Don’t punish homeschooling with bad bill

More discussion needed on state oversight of home schooling

As the founder and president of the Hawaii Homeschool Network, I am deeply concerned about three recently proposed bills that have been introduced regarding home schooling in Hawaii. In particular, I would like to discuss Senate Bill 2323.


First, let me establish my position in the home-schooling community. I completed my MA in applied educational anthropology in 2014 after years of research with our local homeschooling population. My thesis was titled “Homeschool Networking on the Big Island of Hawaii,” and the applied piece of my research resulted in the creation of the Hawaii Homeschool Network, now a 501(c)3 nonprofit organization serving home-schoolers statewide. At the time, I was (and still currently am), a certified teacher employed by the DOE, with concerns about the current practices in public education. I love teaching, and schools — in fact, I was voted “Person of the Year” in 2013 at Honokaa High and Intermediate School. However, from my MA research, I deduced that teaching my own children was the best way to ensure that they were given a quality education.

Current law requires that families who intend to homeschool inform their local school via letter or 4140 form, submit yearly progress reports, and participate in yearly testing. It is my understanding that the new proposed law would require background checks, potential home visits and approval from a superintendent to homeschool. Requiring criminal background checks of current home-schooling families who are law abiding is both costly and unnecessary, as those aren’t the families that this law intends to wrangle. Home visits are a clear invasion of privacy. Finally, approval of a local principal would be a burden on the school that takes away the valuable time and focus needed for all the keiki who are enrolled at their school.

As a DOE and charter school employee in an alternative program, I understand the already present challenges with chasing families down for paperwork when they don’t follow through with required documents to follow home school law. The simple fact is that the current law is suitable, and the problem is that the families don’t abide by it. The two children who are referenced in the law were likely not even home-schoolers — did they submit formal letters and/or 4140 forms, along with yearly reports and testing? If so, I would like to see the documented proof of their homeschooling declarations.

My recommendation would be to require this new law (SB 2323) be enacted to only provide consequences for those who do not abide by the current home-schooling law, as opposed to all home-schoolers.

SB2323 is an obvious financial burden on both schools and CWS for oversight that would likely require many tax dollars to be rerouted from a highly needed public education budget. Why waste taxpayer dollars to investigate law-abiding homeschooling families who have the best interest of their child at heart? This sounds quite frivolous and unfair to public schools that could use the funds.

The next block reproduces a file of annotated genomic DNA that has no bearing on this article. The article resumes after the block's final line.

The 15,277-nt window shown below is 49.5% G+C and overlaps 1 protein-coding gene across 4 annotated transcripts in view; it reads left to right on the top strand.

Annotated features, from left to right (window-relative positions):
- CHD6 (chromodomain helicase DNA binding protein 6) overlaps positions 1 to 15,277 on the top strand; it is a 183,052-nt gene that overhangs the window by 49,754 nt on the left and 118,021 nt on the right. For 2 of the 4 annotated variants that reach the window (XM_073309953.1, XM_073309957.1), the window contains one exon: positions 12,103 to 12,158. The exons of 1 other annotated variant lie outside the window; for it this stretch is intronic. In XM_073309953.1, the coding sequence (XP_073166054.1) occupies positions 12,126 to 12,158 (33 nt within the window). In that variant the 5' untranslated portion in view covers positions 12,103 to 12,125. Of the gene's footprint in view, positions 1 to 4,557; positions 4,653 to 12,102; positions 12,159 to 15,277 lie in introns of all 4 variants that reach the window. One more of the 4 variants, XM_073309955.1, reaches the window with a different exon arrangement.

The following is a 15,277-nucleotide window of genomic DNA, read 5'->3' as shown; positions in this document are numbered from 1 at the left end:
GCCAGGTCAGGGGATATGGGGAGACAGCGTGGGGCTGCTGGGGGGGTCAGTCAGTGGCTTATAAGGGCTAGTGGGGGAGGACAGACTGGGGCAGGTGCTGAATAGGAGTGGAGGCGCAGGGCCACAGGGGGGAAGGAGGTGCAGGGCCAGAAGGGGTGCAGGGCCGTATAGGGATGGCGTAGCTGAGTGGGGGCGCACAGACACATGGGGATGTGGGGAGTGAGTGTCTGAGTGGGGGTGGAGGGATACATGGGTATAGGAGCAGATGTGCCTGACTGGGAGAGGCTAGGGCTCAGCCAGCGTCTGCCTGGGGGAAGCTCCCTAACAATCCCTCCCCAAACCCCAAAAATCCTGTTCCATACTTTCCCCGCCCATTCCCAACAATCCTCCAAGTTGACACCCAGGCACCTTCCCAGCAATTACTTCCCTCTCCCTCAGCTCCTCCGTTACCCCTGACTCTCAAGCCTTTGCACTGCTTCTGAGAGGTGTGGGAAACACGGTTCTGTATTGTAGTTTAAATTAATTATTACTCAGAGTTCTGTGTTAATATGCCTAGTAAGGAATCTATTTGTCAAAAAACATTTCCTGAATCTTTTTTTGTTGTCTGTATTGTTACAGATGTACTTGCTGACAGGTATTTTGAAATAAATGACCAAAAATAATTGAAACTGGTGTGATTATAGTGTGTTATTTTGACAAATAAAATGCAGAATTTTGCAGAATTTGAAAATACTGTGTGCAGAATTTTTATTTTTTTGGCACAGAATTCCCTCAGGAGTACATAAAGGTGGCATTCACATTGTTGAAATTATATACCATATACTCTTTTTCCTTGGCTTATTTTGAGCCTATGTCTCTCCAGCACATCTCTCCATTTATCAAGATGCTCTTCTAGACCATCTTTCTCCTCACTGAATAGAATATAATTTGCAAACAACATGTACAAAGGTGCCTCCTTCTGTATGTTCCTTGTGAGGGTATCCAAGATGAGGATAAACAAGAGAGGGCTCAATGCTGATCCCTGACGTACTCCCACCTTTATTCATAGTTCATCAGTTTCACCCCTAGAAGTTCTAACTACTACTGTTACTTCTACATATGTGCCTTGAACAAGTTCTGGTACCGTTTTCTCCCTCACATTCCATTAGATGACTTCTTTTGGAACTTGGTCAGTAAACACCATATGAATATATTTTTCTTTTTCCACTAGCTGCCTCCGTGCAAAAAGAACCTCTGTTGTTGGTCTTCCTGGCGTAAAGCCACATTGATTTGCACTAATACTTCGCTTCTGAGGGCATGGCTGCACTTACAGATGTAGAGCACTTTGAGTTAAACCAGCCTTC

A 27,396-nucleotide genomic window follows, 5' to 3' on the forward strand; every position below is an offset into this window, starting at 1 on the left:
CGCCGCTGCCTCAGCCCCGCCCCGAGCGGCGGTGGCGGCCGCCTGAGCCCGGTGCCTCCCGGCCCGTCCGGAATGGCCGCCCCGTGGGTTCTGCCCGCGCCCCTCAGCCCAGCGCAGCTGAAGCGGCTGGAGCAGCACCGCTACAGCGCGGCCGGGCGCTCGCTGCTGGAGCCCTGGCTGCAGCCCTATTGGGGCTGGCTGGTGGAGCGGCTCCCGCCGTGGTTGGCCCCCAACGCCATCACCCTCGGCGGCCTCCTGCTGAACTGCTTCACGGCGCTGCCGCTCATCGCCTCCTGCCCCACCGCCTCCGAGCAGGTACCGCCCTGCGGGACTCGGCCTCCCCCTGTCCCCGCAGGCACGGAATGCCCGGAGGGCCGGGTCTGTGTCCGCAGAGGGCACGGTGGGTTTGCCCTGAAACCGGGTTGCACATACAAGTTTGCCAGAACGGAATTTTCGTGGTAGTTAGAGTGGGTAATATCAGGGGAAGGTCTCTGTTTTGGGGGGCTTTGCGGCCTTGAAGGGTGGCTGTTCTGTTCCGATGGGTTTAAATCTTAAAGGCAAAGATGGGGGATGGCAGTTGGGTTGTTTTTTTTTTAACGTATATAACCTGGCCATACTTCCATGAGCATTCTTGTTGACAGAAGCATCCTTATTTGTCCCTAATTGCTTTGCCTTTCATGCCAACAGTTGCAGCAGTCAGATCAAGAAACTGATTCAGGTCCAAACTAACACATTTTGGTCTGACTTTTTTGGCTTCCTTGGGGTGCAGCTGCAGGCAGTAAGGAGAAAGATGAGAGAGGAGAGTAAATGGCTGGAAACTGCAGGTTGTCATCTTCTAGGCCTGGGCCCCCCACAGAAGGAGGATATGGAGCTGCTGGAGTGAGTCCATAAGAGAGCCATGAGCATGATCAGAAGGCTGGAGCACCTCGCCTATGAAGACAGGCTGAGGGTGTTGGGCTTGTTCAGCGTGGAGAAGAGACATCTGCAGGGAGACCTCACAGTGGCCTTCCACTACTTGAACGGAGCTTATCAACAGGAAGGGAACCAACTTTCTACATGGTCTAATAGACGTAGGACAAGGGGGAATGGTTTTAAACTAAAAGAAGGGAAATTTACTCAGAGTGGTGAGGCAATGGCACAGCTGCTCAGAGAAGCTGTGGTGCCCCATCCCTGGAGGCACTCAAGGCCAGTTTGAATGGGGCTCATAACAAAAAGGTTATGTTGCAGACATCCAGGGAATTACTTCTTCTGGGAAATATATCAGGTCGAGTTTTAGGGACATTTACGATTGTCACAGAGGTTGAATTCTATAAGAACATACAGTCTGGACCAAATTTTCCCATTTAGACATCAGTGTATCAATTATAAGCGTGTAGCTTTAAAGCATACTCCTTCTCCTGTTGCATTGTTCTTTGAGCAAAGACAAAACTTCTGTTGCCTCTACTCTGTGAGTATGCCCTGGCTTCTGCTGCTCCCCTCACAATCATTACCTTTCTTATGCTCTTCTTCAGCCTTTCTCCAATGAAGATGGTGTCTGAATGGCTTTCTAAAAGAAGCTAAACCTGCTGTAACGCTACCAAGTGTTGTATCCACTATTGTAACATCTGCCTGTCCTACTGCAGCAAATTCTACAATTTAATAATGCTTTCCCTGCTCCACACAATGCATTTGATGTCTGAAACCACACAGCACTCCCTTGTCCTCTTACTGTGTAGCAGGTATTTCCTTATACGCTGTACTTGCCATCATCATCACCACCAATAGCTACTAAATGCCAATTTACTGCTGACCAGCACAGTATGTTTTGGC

If the goal is to improve oversight of home-schoolers, I have several suggestions that would be much more inclusive, financially viable, and logical:

Suggestion 1: Invite homeschoolers to participate with public education opportunities such as sports, part-time enrollment, or after school activities. This would allow more for oversight of homeschoolers and integration into an education system, as well as more opportunities for contact with other adults who are school staff.

Suggestion 2: Support and develop more home school support programs, including virtual and blended charter schools that encourage families to formally enroll in a public-funded educational program. This would allow for families who search for alternatives to public education an opportunity to find a program that is right for them.

Finally, as a Big Island resident and leader in the home-schooling community, I must mention that I am perplexed as to how bills of this nature can be composed without any attempt to reach out to our current homeschooling community, who is at the very heart of who is affected by these potential measures. As an open and inclusive community, and a formally organized local 501(c)3, the Hawaii Homeschool Network would have been more than happy to provide information about home-schooling in Hawaii to legislators. It is very concerning that the population who is directly affected by this potential law has been excluded from the development of this proposal. The lack of community input is quite alarming.


I am happy to work with our representatives to consult about what would be a positive and inclusive direction for all of our Hawaii homeschooled keiki. I would hope that our Legislature could develop laws that unite as opposed to divide our Hawaii ohana, which is why I strongly oppose SB 2323.

Nicole Ryan is the president and founder Hawaii Homeschool Network in Waimea.